As we head into hay fever season, it can be difficult to pinpoint the cause of your congestion– are your sniffles due to seasonal allergies or a sinus infection? The two condition share similar symptoms, but are not the same thing.
Allergies occur when our body’s immune system mistakes a harmless, everyday substance for a dangerous one. The body releases histamines to fight the perceived intruder (the allergen), which triggers symptoms such as coughing, sneezing, itchy eyes, runny nose and scratchy throat.
Pollen and mold are major allergens for millions of people, and their symptoms often worsen during springtime, as plant species begin releasing pollen particles into the air and outdoor molds release their spores. These seasonal allergies are sometimes called “hay fever” or seasonal allergic rhinitis.
Sinus Infection (Rhinosinusitis)
In contrast, a sinus infection occurs when your nasal cavities become infected, swollen and inflamed, usually due to a virus. Infected sinuses cause pain and pressure in the face, severe congestion, and nasal discharge that is cloudy, green, or yellow. Other possible symptoms include sore throat (due to post-nasal drip), fever, tooth pain, headache, and bad breath.
Evaluation and Treatment
While allergies and sinus infections are separate conditions, their treatments do share some overlap—if you are experiencing congestion with either, a decongestant medication can help to break up mucus in your nasal cavities.
Allergies can be treated with antihistamines, such as Benadryl, Zyrtec, and Claritin. These medications block the body’s histamine-producing response and help to reduce symptoms. Allergies cannot be fully prevented, but you can minimize your exposure to known allergens.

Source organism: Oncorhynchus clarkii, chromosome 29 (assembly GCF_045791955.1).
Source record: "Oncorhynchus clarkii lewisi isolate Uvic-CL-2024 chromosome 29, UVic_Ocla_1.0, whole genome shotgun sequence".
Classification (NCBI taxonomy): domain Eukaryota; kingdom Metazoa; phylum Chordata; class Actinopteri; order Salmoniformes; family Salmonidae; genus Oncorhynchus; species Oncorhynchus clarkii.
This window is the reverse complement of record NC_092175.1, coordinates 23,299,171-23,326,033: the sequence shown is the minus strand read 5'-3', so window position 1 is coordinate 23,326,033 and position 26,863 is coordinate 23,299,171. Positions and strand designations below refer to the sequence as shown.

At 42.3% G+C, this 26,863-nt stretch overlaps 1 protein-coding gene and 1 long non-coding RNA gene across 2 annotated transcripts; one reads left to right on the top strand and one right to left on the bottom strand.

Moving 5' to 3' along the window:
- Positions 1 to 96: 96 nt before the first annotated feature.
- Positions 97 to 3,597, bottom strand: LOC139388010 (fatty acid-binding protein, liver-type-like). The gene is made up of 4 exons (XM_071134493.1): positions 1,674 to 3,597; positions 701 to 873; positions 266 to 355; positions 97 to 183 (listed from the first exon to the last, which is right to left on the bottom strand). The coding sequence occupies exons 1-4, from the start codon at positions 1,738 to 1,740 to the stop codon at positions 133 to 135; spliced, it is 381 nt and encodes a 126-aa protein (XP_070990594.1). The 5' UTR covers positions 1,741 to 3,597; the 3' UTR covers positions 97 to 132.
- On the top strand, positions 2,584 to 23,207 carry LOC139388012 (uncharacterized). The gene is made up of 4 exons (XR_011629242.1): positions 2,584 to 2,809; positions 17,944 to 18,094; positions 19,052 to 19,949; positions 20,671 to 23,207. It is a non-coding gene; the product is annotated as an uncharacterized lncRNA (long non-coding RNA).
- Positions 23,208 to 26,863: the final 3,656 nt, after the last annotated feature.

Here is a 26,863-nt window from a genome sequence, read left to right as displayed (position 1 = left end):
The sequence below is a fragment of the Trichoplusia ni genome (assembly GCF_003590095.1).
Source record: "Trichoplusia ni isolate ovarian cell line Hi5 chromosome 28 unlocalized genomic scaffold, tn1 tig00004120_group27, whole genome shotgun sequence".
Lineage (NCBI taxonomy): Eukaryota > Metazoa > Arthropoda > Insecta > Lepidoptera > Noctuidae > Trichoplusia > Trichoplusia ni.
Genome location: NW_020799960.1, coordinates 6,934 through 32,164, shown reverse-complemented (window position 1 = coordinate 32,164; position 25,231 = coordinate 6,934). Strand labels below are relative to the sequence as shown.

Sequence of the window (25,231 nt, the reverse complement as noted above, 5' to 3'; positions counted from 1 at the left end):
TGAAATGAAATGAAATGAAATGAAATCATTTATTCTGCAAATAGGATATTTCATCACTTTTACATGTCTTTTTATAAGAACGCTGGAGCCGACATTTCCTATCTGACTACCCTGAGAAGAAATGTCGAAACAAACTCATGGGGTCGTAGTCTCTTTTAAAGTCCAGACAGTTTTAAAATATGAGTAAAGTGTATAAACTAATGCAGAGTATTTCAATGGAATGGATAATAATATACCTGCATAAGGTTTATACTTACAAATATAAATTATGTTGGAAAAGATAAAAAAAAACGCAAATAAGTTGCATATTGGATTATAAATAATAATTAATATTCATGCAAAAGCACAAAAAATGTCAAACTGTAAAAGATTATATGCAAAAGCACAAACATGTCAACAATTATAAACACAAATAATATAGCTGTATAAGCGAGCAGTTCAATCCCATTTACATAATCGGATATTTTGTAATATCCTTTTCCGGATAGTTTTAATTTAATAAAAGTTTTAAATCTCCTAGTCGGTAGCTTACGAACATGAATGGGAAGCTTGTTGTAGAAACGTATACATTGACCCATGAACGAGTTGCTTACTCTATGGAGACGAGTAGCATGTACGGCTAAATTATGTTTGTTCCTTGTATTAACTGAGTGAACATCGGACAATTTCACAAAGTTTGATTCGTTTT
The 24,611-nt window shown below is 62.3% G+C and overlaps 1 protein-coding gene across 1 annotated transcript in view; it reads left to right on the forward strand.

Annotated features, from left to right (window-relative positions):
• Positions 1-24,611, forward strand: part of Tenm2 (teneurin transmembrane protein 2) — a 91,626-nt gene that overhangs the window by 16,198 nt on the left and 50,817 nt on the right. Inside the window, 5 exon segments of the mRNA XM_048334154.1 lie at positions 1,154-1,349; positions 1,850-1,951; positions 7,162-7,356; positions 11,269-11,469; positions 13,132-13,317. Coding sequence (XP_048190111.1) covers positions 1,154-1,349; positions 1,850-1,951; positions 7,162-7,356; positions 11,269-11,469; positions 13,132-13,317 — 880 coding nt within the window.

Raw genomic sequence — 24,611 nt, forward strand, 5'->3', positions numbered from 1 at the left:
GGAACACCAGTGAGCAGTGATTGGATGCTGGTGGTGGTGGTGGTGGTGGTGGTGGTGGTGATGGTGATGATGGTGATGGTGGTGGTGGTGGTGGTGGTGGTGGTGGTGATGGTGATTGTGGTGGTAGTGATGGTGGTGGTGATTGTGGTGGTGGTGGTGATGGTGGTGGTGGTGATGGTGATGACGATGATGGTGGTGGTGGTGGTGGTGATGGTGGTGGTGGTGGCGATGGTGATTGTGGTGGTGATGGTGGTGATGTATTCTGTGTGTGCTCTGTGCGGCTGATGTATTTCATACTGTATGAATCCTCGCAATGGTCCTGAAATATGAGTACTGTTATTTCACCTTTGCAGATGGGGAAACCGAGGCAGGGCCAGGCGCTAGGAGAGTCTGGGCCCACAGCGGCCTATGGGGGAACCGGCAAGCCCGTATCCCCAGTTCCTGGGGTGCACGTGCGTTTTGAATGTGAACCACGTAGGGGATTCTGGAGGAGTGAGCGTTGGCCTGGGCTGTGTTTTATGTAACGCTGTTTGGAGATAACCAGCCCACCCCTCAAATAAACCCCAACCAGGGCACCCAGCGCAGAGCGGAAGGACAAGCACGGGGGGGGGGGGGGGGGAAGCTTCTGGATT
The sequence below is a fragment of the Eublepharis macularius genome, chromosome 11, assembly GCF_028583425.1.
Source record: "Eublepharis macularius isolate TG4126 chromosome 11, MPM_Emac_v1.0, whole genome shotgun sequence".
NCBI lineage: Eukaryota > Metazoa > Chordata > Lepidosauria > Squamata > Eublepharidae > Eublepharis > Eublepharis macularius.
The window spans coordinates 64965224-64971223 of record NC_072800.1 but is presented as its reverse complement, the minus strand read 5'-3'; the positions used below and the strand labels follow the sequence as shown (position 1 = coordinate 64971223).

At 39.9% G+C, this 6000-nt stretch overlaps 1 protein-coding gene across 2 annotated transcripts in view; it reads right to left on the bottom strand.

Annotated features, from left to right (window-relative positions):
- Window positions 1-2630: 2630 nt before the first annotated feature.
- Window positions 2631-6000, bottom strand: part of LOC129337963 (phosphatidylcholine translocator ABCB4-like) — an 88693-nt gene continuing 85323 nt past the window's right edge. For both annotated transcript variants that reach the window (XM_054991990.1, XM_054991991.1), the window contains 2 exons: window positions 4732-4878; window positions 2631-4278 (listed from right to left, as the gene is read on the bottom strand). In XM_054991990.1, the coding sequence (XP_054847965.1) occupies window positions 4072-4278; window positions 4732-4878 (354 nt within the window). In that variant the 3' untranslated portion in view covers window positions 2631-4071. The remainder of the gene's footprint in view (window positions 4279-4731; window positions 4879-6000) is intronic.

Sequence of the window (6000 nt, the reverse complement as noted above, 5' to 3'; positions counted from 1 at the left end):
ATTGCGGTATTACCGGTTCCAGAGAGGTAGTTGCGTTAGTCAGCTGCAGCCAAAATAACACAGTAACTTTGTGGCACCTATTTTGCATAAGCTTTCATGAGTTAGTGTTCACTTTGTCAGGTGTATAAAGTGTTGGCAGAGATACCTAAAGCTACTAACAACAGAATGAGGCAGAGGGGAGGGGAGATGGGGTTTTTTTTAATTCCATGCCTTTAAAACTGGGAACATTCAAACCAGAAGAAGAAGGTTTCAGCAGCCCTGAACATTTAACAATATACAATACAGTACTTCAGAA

From a naturopathic medicine standpoint, allergies can be multifactorial. Treating the cause by removing the underlying trigger can make a difference in allergic symptoms. This method is preventive, and may take time to take effect. Some common allergic triggers include consumption of dairy and as well as environmental exposure to mold, pet dander, dust, pollen, fragrances, and air pollutants. Switching toiletries, soaps and home cleaning products for more natural products may be helpful. Non-pharmaceutical interventions for allergies exist such as stinging nettles, which is a mast cell stabilizer. Mast cells release histamine which can trigger your immune system to respond with allergic-type symptoms. Stinging nettle leaf in the form of a tea may be helpful in reducing allergic symptoms due to its quercetin content which stabilizes mast cells.
For viral sinus infections, your best bet is to rest and drink plenty of fluids. Antibiotics are not effective in treating viruses. Nasal irrigation can also help to clear your sinuses, relieve dryness, and flush allergens. With proper care, most sinus infections go away on their own within 1-2 weeks.